From an article in issue 22 of Golf Course Architecture, October 2010, by Golf journalist Anthony Pioppi: “In the realm of early American golf architects, Seth Raynor stands apart from virtually all his contemporaries by what he was not or what he didn’t do as much as what he created. He didn’t play golf as a young man nor did he earnestly take up the sport later in life. He played his first round after assisting in the construction of four courses but never became an avid golfer.
While everyone, from his mentor Charles Blair Macdonald to the likes of Harry Colt, A.W. Tillinghast, Devereux Emmet and Walter Travis, talked and wrote about the world of golf course design, Raynor was all but silent. There are only a few short lines of quotes that have ever been uncovered. All Raynor left behind for us to judge him and understand his theories of architecture were the golf courses that he designed, expanded or renovated.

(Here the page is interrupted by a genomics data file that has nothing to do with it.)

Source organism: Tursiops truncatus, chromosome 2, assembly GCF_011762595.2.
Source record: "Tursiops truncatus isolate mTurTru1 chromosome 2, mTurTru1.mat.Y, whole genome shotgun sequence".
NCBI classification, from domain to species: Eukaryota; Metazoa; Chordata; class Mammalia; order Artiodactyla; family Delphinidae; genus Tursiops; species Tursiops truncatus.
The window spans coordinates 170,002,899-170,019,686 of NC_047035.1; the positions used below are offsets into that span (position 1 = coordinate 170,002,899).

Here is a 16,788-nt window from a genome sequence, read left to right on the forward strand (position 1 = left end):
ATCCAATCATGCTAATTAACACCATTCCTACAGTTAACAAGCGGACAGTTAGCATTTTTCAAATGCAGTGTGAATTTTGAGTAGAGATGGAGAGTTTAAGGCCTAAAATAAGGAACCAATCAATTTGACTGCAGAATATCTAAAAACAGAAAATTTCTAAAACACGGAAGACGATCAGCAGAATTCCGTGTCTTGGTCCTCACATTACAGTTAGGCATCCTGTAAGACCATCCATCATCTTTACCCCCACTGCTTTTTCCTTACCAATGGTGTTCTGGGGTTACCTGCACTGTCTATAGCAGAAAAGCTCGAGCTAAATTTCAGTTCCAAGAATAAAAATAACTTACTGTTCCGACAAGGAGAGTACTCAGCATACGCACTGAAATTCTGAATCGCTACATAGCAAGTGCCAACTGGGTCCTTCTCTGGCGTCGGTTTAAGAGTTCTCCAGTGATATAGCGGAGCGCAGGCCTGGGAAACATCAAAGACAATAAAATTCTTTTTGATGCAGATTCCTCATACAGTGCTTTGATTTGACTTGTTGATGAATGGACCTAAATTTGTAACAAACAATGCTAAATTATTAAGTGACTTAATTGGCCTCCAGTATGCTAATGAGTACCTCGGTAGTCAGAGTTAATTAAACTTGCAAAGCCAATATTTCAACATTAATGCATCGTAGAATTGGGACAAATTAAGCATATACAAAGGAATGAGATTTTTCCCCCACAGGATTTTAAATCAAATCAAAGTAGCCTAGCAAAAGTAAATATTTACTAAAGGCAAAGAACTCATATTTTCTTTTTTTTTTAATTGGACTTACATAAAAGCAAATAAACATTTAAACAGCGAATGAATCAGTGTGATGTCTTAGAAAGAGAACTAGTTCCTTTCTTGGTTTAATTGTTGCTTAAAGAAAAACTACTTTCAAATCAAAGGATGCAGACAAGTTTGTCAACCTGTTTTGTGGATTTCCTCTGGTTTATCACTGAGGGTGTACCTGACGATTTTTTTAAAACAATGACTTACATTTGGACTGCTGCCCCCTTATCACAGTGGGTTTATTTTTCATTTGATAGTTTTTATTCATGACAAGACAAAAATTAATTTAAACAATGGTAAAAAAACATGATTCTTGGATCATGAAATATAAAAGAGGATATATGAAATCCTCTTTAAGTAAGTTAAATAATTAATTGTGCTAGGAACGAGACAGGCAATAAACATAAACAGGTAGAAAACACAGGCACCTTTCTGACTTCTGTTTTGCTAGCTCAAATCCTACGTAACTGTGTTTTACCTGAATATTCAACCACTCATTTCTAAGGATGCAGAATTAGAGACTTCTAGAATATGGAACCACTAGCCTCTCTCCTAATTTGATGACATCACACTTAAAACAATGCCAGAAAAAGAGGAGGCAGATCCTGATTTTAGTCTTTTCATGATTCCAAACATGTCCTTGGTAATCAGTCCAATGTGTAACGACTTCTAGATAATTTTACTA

What makes Raynor’s career all that more remarkable is its brevity. His first solo design did not come until 1914, when he was already 38, and he died, from pneumonia, aged only 51, in January 1926 in a hotel in West Palm Beach, Florida, his wife with him, both there to attend the opening of a course.
What Raynor did share with fellow architects was the understanding that virtually all great golf holes have within them multiple strategies and options giving players with varying degrees of acumen and length more than one way to get from tee to green. Raynor sought to reveal the best player by creating some golf holes that required left-to-right ball flights off the tee or on the approach and others that insist on right-to-left trajectory for the best path to be uncovered.
His designs invariably included holes where length was rewarded. His short par fours pay off to the accurate player, while his large greens, some as big as 15,000 square feet, meant putting is at a premium. The well-defined edges of greens and the accompanying swales can direct even slightly misplayed shots into bunkers. To score on a Raynor course, adeptness with the sand wedge is a must.